The setup is practically Alien 101. You have a strong female character as the main protagonist alongside a robot who may or may not be reliable. Weyland-Yutani is floating around, trying to capture an alien because reasons and are constantly hindering and threatening our protagonists because of this insane desire. You have aliens running around causing trouble in claustrophobic environments and killing people by the hundreds as our protagonists also run around ships and bases with faulty machinery that is arguable more dangerous than the xenomorphs themselves. It’s a set up that the franchise practically writes itself at this point. That’s not to say, however, that the plot isn’t good or is uninteresting. In fact, it takes an approach that is almost unheard of in comics these days.
One of the biggest problems with the comic book industry these days is that most books will have storylines that go on for months, if not years, on end making it difficult for new readers to jump into the story. What Aliens: Defiance does, however, is tell storylines that are usually resolved in an issue or two, enabling a new reader to jump into the series at any time, provided they know the basics of the franchise. Every issue more or less reminds you of the status quo of the characters, what they’re doing and why before moving on to the main meat of the plot, ensuring that the new reader will be up to date on just what is going on with the series without having to read the entire book.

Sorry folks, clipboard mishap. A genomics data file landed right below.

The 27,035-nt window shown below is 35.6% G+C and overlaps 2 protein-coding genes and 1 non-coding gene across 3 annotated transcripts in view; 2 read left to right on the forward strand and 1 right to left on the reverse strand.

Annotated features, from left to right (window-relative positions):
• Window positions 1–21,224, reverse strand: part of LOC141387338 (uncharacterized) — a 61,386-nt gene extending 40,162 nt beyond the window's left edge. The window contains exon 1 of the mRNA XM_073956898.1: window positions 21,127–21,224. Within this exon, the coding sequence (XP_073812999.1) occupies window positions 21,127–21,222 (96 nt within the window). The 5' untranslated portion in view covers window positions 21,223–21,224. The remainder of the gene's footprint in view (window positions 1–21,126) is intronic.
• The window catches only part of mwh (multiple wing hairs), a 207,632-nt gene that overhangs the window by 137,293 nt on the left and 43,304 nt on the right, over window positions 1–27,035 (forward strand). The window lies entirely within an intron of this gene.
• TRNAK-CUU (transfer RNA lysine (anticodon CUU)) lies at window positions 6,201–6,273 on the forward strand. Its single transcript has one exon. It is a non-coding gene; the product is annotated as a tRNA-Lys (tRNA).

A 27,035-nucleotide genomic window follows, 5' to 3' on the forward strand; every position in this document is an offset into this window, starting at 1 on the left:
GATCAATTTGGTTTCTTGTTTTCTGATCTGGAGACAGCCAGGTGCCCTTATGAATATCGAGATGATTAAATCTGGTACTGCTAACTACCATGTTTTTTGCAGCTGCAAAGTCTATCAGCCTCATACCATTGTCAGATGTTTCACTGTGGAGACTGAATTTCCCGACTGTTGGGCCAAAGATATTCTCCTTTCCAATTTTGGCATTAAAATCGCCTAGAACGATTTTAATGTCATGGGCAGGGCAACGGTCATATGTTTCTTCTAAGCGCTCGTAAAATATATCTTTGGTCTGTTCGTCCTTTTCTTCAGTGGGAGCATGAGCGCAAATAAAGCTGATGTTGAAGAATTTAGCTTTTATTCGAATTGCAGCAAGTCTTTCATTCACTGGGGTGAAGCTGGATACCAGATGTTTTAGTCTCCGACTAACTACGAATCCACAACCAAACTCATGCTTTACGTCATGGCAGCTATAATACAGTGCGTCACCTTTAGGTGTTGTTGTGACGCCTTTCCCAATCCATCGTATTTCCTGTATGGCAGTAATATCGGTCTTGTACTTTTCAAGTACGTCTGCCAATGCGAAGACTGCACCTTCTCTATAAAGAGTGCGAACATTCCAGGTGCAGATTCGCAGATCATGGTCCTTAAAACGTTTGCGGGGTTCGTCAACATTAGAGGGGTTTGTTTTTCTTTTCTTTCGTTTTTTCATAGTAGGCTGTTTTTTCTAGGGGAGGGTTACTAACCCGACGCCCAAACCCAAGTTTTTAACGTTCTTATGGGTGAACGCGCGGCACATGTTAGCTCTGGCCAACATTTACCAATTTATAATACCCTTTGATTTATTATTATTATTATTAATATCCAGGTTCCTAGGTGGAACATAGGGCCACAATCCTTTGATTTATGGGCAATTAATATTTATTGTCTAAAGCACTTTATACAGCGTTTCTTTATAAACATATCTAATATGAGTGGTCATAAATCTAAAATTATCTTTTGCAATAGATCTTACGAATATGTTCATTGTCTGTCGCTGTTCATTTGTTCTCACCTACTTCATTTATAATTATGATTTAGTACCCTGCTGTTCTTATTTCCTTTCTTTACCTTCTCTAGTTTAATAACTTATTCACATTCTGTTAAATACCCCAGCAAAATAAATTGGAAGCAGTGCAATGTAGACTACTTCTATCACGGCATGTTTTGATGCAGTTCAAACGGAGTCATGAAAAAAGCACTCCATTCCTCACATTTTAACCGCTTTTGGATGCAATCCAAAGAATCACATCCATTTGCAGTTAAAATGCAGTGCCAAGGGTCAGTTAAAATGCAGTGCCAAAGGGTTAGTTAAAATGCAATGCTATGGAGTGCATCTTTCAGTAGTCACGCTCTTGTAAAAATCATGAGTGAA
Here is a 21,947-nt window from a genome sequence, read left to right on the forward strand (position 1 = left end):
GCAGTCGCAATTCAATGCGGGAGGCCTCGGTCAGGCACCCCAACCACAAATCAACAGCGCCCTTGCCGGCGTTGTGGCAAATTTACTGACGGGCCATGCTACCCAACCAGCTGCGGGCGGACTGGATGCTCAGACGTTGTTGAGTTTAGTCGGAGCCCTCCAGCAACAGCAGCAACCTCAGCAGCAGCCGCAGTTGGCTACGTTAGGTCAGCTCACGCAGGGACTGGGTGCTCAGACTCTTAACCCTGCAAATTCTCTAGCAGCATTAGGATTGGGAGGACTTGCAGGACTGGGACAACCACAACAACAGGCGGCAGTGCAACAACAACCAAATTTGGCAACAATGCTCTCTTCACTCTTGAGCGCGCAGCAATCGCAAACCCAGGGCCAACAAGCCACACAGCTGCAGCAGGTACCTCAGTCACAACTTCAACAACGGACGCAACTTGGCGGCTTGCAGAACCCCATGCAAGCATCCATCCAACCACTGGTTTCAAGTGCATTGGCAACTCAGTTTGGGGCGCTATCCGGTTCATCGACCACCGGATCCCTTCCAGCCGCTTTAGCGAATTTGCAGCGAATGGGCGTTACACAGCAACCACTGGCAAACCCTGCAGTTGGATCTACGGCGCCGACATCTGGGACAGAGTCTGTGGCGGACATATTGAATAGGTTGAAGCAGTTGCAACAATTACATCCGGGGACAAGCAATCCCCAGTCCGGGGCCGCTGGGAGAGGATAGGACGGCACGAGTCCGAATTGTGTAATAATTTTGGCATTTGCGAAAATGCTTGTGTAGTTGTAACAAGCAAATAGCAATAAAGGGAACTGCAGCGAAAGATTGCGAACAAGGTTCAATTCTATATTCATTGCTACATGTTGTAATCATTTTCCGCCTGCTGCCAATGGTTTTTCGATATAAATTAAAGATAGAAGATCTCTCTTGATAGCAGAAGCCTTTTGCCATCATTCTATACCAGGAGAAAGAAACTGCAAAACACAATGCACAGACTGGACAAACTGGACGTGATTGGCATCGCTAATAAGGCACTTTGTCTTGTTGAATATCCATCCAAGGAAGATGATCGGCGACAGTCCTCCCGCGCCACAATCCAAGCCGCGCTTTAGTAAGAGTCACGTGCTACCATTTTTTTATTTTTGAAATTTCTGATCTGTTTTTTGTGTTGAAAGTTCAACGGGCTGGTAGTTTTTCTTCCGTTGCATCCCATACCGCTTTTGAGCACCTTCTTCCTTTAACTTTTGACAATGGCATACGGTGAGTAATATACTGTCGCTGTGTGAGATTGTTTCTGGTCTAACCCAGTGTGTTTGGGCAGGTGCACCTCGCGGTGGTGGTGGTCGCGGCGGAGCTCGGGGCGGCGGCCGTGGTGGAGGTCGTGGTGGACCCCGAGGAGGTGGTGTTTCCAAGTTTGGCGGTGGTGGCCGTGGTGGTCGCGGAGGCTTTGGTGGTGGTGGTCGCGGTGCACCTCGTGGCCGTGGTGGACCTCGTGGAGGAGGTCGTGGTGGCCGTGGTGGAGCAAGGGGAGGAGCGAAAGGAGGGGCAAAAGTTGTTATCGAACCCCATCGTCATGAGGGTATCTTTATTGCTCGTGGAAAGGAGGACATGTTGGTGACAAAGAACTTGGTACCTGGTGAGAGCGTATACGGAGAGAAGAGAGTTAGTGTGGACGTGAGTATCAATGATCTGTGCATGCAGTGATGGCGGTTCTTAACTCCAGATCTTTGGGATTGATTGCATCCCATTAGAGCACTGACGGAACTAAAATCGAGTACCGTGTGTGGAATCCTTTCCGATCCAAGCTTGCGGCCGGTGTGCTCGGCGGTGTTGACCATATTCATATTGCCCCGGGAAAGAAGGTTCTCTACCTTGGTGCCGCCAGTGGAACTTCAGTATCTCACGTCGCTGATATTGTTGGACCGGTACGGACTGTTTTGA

As mentioned earlier, the plots themselves are practically Alien 101. You have the xenomorphs in a ship and the good guys eradicate them. You have aliens in the space station and our heroes must find survivors and wipe out the alien population. One of their friends gets infected and our protagonists have to decide what to do about it and how. It’s stuff that we’ve seen before but the creative team was smart enough to throw in a few clever twists to keep the plot from becoming stale. These include, but are not limited to, a pirate invasion, a squad of colonial marines acting as a second antagonist and the usage of the aliens to combat some of these threats. The true brilliance of it, however is that the plots in question usually end up feeling like a subplot for the more interesting conflicts that the characters themselves are going through.